My Christmas gift to you. First published on NewMyths.com, December 2018, reprinted in '24 0s & a 2', available from all good... no, hold on, available on Amazon.
Charles Edward Tuckett's Yuletide Message
It was the second glass of wine that was making Charles Edward Tuckett reminisce. In his twilight years at the corporation he’d felt quite proud to be one of the silver surfers who had, against type, taken to the new technology. He liked dropping his reading glasses onto his nose, squinting at the screen. The machines then had been comfortingly boxy, beige like the walls of his dentist. They whirred when they were first turned on, then beeped, before a flowing screen of runic code gave way to his “desktop” — like the Wizard of Oz unwittingly revealing himself momentarily before pulling the curtain back around.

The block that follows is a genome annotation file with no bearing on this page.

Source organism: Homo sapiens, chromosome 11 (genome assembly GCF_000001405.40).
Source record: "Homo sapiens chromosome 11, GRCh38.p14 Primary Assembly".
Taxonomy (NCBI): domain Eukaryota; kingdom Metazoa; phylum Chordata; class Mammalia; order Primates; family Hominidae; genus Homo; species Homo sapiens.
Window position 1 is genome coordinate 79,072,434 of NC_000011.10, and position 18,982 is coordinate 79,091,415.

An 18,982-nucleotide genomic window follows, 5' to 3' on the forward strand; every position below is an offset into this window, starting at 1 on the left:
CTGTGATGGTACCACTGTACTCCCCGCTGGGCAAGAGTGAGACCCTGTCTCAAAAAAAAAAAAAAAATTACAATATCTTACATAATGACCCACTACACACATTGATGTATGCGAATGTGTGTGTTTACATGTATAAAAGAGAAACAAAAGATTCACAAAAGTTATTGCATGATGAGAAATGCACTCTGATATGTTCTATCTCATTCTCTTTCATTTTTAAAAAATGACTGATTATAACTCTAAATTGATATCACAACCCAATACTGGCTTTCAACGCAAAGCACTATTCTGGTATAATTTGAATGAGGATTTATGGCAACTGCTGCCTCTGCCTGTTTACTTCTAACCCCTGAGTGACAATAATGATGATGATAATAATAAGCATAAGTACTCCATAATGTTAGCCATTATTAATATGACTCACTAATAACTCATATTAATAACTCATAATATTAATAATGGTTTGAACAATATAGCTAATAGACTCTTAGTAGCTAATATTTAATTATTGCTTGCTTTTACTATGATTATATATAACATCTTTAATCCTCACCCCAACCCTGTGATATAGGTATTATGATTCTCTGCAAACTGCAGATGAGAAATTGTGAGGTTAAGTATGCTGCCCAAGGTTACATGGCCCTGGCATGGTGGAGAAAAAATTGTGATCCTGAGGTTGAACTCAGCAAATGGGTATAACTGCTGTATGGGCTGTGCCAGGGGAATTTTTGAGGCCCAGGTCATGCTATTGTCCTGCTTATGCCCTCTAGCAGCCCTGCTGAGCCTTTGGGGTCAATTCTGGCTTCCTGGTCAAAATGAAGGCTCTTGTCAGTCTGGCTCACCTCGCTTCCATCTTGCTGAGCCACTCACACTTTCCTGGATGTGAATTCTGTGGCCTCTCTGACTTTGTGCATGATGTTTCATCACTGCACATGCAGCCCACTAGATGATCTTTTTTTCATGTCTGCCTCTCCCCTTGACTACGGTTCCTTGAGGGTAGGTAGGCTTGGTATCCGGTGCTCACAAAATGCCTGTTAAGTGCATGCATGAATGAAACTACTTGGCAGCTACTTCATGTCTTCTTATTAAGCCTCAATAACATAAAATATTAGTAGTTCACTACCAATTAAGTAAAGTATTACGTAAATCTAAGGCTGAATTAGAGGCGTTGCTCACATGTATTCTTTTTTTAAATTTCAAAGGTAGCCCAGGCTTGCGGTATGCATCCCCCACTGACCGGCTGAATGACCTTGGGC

But what was on his desk that last day, his retirement day, was different. A “docking station,” he’d been told. For laptops. Machines that came with you to meetings. He looked at it like a horse eyeing a traction engine, realizing that he only liked new technology as far as it could be tethered; after that he was no longer sure who was master and who was servant.
As the world had quickened he had thickened and slowed. There were now flaps of skin below the eyes of the face that stared back at him from the shaving mirror.
“I think I’ll stop looking in mirrors,” he said to his son-in-law across the table, over a candle shaped like a snowman, a natural continuation of his inner monologue but outwardly a propos of nothing.
“Is that why old men grow beards?” Jeffrey responded playfully. He’d had at least four glasses of shiraz.